So I say to my Republican colleagues, stop listening to your corrupt campaign donors. Don't let any more of our children get killed. Give us a vote on a common sense gun reform and show American parents where we are. The time is now.
Rep. Craig: My name is Angie Craig, and I represent Minnesota's Second Congressional District, and this has truly been a stunning last couple of weeks in the United States Congress. I've heard a lot of talk over these past two weeks for my Republican colleagues about what they think is best for our students, our parents and our teachers.
They say we need to ban certain books from classrooms and that will somehow keep our children safe. They say we need to pick and choose which students can get the mental health care they need, and that will somehow keep our children safe. As a mother of four sons and a grandmother of one, I have some questions for my Republican colleagues who are so concerned about our children's safety.
How many more children have to be murdered in their classrooms before you'll even contemplate banning assault weapons instead of books? How many more parents need to worry when they drop their children off at school before you'll start to support a background check on gun sales? How many more teachers need to lead their students through active shooter drills before you will ask Congress to help us stop the carnage.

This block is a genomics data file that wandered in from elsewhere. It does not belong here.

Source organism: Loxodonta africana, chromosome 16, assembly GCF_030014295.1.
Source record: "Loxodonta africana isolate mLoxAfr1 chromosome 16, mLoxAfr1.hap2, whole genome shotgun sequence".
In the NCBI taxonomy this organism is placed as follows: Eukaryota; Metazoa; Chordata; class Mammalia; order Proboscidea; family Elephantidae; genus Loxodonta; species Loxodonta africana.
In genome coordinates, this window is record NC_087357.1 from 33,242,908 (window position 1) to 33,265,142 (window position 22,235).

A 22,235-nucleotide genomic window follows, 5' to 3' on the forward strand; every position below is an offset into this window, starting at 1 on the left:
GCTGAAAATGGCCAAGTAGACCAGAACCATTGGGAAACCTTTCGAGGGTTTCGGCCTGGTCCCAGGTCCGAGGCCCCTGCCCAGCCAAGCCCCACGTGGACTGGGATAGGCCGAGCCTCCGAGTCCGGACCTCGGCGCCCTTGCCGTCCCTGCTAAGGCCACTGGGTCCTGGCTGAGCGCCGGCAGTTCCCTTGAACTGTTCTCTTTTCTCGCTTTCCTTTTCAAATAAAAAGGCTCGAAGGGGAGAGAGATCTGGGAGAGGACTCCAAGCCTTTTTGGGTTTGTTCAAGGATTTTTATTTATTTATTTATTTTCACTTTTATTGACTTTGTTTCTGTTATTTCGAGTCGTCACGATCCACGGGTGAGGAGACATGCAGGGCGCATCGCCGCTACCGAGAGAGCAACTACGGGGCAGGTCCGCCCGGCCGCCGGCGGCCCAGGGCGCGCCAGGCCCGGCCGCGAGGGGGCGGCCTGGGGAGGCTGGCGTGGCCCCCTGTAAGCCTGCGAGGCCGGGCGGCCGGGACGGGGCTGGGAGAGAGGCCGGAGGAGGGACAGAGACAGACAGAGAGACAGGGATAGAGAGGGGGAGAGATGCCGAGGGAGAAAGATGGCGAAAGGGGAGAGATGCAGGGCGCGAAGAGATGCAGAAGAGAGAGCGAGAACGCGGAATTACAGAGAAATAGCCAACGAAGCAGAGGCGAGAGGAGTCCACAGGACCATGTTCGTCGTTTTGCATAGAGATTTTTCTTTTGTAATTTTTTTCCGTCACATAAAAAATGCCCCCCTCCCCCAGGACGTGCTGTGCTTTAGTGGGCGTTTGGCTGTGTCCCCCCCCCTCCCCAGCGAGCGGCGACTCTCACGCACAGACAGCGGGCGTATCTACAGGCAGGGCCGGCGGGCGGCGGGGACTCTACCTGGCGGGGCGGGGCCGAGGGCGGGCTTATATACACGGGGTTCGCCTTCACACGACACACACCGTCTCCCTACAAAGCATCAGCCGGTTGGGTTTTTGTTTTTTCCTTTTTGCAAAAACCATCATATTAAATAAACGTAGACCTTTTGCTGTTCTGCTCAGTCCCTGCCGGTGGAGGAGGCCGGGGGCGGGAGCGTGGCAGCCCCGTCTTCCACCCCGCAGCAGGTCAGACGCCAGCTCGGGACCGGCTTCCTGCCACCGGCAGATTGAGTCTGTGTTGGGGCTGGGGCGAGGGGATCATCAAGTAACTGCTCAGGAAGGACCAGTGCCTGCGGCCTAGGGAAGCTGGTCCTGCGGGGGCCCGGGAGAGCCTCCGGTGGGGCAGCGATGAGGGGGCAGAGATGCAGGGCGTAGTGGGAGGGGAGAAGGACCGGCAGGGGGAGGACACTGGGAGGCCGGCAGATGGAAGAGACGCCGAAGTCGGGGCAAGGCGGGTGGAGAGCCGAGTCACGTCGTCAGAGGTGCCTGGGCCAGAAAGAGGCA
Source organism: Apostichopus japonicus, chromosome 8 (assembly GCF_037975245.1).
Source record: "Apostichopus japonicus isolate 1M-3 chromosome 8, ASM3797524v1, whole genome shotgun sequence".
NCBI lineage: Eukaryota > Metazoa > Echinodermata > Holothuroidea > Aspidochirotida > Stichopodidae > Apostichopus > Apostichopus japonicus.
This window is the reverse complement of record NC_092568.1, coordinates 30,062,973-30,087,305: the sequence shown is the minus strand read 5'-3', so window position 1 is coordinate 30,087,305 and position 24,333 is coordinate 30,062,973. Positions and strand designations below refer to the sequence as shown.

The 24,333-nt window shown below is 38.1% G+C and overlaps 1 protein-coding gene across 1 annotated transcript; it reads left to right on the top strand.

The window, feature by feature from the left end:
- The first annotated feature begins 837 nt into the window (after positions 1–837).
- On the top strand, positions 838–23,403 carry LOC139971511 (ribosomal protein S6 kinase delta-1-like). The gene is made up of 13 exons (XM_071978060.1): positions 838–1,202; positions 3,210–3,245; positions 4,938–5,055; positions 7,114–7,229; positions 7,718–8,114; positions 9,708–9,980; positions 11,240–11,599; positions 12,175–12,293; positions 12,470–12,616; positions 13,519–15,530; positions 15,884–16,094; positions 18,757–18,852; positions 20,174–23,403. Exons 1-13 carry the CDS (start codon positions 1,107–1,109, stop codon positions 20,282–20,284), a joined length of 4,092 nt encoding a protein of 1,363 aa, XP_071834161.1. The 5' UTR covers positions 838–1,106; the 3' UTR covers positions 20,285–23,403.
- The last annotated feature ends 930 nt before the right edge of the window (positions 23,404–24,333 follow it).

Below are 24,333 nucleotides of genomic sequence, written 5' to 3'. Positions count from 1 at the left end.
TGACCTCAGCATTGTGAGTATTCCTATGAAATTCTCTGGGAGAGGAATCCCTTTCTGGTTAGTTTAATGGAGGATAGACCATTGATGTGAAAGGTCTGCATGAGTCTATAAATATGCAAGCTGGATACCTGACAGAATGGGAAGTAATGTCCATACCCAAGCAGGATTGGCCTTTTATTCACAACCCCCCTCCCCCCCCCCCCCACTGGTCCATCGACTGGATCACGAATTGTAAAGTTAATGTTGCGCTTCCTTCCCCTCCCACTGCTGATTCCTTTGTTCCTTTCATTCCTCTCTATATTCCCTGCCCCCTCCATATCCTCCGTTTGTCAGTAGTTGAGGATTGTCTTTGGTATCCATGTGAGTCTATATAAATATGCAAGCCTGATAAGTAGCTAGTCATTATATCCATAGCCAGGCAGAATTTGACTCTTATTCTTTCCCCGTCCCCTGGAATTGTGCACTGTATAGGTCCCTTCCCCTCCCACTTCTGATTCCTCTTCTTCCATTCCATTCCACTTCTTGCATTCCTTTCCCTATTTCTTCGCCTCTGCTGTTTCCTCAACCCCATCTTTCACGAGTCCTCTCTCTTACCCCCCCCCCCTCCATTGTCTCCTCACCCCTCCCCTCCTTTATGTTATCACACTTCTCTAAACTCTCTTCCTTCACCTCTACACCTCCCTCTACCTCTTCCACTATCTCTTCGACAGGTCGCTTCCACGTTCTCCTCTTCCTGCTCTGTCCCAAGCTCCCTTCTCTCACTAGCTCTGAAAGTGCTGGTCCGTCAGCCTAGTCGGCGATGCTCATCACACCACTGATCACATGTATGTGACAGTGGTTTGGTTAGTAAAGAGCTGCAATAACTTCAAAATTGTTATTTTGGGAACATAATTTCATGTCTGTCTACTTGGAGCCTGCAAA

They want you to think that this is an either or issue, that we either have basic American rights and freedoms, or we have nothing. But that's not that's not how it is. There are extremes that we're talking about. This is about common sense reforms, like the majority of Americans, including many responsible gun owners like myself.
We can have the Second Amendment that allowed me last weekend to go trapshooting, and we can take away assault weapons of war from our streets in America. But the difference between my colleagues standing behind me here today and my colleagues in the Republican Party is that the Republicans are willing to sit back and let it continue to happen.
And until they're willing to stop kids from getting murdered in their classrooms, I don't want to hear another damn word from them about keeping our schools or our communities safe. Not one more word. We have failed my kids' generation in this country over the past 25 years. We cannot fail my grandsons and I will not stop until we make that happen.